Thursday, April 17, 2008

Alive And Well

The Reverse Curse is Alive and Well.

Mere hours after lamenting the Phillies' silent bats, they unleashed a barrage of home runs en route to a 10-2 victory over the Astros.

I had thought about writing this AM that Ryan Howard looked more comfortable at the plate last night than I'd seen him appear all season. He hit the ball hard a few times including a solid poke up the middle. He didn't try and pull everything thrown within his zip code and though he struck out looking in his last AB, he went down on a tough pitch.

Today he continued to look like he might be emerging from his season-long funk, stroking his fourth homer of the year and second in three games.

Meanwhile, not to be outdone on the RC front, Brett Myers, this writer's favorite whipping boy, threw a second consecutive strong game, upping his record to 2-1 and lowering his ERA below 4 runs per game.


Anonymous said...

Ryan Howard might be willing to admit there's a slight difference between Brandon Backe and Johan Santana...

Small signs of encouragement aside, we're all still waiting for Howard to make the adjustment necessary to continue as an all-star caliber player, after pitchers clearly have made the adjustment to him. When will the light go on? Look how long it took for Rollins to mature as a hitter...years. And Rollins had the advantage of supreme confidence all the while, which Howard does not possess. Patience is bound to start wearing a bit thin, because Howard does not help you in any real way if he's not hitting the ball. We imagined that his struggles to start last season had much to do with his knee and with his contract renewal, but that's revealed itself to be a myth. Howard is simply struggling mightily with the mental aspect of hitting.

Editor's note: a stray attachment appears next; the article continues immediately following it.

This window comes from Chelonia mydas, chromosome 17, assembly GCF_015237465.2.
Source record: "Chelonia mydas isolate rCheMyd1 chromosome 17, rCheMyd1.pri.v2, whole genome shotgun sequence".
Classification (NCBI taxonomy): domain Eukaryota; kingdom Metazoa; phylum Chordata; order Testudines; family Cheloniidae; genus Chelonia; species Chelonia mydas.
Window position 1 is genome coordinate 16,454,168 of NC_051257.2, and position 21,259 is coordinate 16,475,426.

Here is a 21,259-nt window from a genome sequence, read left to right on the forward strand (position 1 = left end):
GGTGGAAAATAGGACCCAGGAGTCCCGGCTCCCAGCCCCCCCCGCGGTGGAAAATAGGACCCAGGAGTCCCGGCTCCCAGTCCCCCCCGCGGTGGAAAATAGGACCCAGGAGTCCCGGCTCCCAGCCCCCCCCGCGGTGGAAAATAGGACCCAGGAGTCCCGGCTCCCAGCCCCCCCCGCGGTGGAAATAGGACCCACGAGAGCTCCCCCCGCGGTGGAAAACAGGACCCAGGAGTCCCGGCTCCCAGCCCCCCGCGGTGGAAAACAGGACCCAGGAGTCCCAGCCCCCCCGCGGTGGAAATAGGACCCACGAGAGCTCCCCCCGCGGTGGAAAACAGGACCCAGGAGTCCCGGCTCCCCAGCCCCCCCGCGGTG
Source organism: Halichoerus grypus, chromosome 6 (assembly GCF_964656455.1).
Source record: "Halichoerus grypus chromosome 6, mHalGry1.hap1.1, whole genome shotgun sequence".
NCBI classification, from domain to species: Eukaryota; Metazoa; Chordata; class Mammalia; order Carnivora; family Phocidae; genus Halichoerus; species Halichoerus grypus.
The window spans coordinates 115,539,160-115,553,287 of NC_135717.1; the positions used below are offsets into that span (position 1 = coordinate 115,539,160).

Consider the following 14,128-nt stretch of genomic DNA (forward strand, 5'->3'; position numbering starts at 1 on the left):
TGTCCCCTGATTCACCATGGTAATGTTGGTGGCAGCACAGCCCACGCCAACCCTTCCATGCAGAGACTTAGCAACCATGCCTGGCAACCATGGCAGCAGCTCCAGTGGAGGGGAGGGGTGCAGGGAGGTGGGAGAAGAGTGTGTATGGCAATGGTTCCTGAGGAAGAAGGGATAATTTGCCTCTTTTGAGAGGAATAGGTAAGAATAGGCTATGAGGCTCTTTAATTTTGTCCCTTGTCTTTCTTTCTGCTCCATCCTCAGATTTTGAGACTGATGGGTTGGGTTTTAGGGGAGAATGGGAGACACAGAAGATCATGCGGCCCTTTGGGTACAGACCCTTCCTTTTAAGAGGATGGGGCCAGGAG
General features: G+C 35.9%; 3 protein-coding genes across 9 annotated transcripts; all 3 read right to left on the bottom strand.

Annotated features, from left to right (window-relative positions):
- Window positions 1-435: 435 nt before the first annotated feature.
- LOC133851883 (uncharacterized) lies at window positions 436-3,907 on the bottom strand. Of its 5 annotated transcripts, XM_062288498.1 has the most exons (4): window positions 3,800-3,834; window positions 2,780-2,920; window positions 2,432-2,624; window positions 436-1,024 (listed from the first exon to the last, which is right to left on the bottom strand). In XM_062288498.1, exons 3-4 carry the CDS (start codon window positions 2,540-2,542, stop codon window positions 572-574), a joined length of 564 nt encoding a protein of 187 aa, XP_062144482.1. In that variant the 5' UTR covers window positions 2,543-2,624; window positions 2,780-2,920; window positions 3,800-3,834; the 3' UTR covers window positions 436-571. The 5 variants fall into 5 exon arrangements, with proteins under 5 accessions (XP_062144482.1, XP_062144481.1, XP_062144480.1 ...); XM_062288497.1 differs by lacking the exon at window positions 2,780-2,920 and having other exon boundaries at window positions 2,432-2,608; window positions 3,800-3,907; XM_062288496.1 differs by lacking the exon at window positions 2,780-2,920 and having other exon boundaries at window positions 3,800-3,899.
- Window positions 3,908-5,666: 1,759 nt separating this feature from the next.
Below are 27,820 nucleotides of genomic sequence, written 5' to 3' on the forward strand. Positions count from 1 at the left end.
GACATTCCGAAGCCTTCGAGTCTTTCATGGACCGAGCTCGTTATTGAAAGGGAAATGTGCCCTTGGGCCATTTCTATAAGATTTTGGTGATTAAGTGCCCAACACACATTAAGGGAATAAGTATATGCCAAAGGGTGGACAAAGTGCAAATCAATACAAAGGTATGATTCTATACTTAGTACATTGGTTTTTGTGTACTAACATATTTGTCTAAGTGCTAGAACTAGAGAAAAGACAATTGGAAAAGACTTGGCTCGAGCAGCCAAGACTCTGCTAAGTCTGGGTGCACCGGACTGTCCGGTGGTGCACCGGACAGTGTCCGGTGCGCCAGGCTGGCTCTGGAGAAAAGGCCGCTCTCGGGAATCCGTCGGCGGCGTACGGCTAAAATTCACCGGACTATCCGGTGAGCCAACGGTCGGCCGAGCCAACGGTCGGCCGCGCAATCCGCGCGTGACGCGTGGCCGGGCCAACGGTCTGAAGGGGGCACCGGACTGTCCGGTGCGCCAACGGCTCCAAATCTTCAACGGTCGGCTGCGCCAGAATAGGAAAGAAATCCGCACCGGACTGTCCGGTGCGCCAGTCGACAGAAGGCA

Tom Goodman said...

Ah, yes, there surely is a difference between the two as you astutely observe. Your comment is an excellent one worth posting elsewhere as well. I haven't read a better take on Howard's struggles. What struck me in the Houston series was his apparent willingness to go the other way or, at least, not to try and pull everything. But as you observe, his confidence is not nearly sufficient to carry over small triumphs from one game or pitcher to the next.